By Malcolm Gladwell
Last summer, the editors of Car and Driver conducted a comparison test of three sports cars, the Lotus Evora, the Chevrolet Corvette Grand Sport, and the Porsche Cayman S. The cars were taken on an extended run through mountain passes in Southern California, and from there to a race track north of Los Angeles, for precise measurements of performance and handling. The results of the road tests were then tabulated according to a twenty-one-variable, two-hundred-and-thirty-five-point rating system, based on four categories: vehicle (driver comfort, styling, fit and finish, etc.); power train (transmission, engine, and fuel economy); chassis (steering, brakes, ride, and handling); and “fun to drive.” The magazine concluded, “The range of these three cars’ driving personalities is as various as the pajama sizes of Papa Bear, Mama Bear, and Baby Bear, but a clear winner emerged nonetheless.” This was the final tally:
Car and Driver is one of the most influential editorial voices in the automotive world. When it says that it likes one car better than another, consumers and carmakers take notice. Yet when you inspect the magazine’s tabulations it is hard to figure out why Car and Driver was so sure that the Cayman is better than the Corvette and the Evora. The trouble starts with the fact that the ranking methodology Car and Driver used was essentially the same one it uses for all the vehicles it tests—from S.U.V.s to economy sedans. It’s not set up for sports cars. Exterior styling, for example, counts for four per cent of the total score. Has anyone buying a sports car ever placed so little value on how it looks? Similarly, the categories of “fun to drive” and “chassis”—which cover the subjective experience of driving the car—count for only eighty-five points out of the total of two hundred and thirty-five.
That may make sense for S.U.V. buyers. But, for people interested in Porsches and Corvettes and Lotuses, the subjective experience of driving is surely what matters most. In other words, in trying to come up with a ranking that is heterogeneous—a methodology that is broad enough to cover all vehicles—Car and Driver ended up with a system that is absurdly ill-suited to some vehicles.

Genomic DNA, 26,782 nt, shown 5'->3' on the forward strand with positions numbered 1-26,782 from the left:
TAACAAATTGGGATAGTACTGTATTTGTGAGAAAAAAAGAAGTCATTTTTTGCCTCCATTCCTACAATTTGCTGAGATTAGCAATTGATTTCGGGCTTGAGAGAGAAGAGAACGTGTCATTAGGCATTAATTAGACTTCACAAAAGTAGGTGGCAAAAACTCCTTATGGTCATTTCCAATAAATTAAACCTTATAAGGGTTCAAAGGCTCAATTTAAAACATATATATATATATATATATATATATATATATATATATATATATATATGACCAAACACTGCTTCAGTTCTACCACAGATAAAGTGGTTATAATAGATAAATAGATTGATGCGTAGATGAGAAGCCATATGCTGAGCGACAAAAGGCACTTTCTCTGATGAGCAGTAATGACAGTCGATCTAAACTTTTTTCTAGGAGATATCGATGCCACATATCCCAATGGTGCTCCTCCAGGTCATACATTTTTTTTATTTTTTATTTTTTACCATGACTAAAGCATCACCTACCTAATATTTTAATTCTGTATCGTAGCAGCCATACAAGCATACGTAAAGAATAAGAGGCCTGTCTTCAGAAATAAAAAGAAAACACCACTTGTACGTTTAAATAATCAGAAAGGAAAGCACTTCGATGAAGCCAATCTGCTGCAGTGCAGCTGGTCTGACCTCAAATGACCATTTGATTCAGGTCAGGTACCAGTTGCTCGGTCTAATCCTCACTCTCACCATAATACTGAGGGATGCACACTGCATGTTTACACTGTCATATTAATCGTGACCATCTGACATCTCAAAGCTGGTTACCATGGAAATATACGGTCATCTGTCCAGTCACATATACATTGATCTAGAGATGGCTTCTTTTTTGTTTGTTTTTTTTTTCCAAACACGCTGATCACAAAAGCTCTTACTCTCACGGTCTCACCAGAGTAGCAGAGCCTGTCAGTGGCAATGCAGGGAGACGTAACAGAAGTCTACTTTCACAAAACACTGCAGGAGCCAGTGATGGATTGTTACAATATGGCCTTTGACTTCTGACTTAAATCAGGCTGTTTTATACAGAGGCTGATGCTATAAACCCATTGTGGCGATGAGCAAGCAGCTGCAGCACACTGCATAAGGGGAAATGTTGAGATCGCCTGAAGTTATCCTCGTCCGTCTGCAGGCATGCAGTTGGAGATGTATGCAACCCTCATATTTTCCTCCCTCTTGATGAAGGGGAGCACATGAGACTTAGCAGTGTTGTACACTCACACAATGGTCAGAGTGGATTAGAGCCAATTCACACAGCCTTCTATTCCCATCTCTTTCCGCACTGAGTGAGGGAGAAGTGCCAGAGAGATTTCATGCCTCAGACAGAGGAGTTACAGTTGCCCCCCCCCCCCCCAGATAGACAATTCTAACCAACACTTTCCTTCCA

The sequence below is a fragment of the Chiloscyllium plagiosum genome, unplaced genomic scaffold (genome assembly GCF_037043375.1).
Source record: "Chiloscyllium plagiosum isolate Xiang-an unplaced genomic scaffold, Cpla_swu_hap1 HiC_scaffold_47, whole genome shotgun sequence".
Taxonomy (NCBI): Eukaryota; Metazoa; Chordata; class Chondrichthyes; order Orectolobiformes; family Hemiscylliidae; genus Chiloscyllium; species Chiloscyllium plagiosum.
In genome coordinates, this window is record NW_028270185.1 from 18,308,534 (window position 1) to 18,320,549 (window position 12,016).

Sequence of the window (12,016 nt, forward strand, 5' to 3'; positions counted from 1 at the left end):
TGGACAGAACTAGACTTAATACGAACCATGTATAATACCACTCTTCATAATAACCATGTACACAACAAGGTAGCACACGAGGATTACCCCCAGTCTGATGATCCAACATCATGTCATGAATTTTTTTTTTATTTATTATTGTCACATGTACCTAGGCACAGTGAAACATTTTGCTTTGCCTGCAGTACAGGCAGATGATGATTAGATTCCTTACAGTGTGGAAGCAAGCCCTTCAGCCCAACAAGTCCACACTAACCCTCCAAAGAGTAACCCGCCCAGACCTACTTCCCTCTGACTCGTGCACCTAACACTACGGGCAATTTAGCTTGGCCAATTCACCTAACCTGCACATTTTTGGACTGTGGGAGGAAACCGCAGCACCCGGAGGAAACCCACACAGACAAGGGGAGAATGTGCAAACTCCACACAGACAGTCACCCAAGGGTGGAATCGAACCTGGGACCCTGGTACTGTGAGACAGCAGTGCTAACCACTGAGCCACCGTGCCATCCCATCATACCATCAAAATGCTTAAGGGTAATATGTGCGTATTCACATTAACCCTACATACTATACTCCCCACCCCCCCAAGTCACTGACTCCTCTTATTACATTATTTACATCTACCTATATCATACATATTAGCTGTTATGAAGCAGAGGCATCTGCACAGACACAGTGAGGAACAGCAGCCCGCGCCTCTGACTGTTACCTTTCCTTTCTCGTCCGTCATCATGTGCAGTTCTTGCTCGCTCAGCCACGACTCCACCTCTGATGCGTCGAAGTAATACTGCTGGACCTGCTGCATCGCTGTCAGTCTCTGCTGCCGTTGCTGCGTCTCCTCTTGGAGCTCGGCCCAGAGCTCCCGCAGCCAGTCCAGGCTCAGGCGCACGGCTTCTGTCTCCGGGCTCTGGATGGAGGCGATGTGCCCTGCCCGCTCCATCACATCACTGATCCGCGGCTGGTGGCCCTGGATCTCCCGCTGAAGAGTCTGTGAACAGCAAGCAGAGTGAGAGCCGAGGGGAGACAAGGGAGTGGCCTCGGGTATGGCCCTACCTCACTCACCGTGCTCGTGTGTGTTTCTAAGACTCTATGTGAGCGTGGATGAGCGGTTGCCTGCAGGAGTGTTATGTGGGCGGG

Suppose that Car and Driver decided to tailor its grading system just to sports cars. Clearly, styling and the driving experience ought to count for much more. So let’s make exterior styling worth twenty-five per cent, the driving experience worth fifty per cent, and the balance of the criteria worth twenty-five per cent. The final tally now looks like this:
3. Chevrolet Corvette 192
There’s another thing funny about the Car and Driver system. Price counts only for twenty points, less than ten per cent of the total. There’s no secret why: Car and Driver is edited by auto enthusiasts. To them, the choice of a car is as important as the choice of a home or a spouse, and only a philistine would let a few dollars stand between him and the car he wants. (They leave penny-pinching to their frumpy counterparts at Consumer Reports. ) But for most of us price matters, especially in a case like this, where the Corvette, as tested, costs $67,565—thirteen thousand dollars less than the Porsche, and eighteen thousand dollars less than the Lotus. Even to a car nut, that’s a lot of money. So let’s imagine that Car and Driver revised its ranking system again, giving a third of the weight to price, a third to the driving experience, and a third split equally between exterior styling and vehicle characteristics. The tally would now be:
1. Chevrolet Corvette 205